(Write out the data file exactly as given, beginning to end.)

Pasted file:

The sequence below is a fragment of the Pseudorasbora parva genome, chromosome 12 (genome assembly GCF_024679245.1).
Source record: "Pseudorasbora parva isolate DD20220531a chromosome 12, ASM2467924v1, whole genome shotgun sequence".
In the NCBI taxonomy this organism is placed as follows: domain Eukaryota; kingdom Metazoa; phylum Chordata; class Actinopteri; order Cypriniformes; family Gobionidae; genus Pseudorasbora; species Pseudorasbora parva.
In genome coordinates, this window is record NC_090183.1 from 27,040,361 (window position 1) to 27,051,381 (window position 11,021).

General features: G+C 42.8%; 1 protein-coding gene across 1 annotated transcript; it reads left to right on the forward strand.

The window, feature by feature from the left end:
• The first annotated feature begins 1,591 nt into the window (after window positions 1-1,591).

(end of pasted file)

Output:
The sequence below is a fragment of the Pseudorasbora parva genome, chromosome 12 (genome assembly GCF_024679245.1).
Source record: "Pseudorasbora parva isolate DD20220531a chromosome 12, ASM2467924v1, whole genome shotgun sequence".
In the NCBI taxonomy this organism is placed as follows: domain Eukaryota; kingdom Metazoa; phylum Chordata; class Actinopteri; order Cypriniformes; family Gobionidae; genus Pseudorasbora; species Pseudorasbora parva.
In genome coordinates, this window is record NC_090183.1 from 27,040,361 (window position 1) to 27,051,381 (window position 11,021).

General features: G+C 42.8%; 1 protein-coding gene across 1 annotated transcript; it reads left to right on the forward strand.

The window, feature by feature from the left end:
• The first annotated feature begins 1,591 nt into the window (after window positions 1-1,591).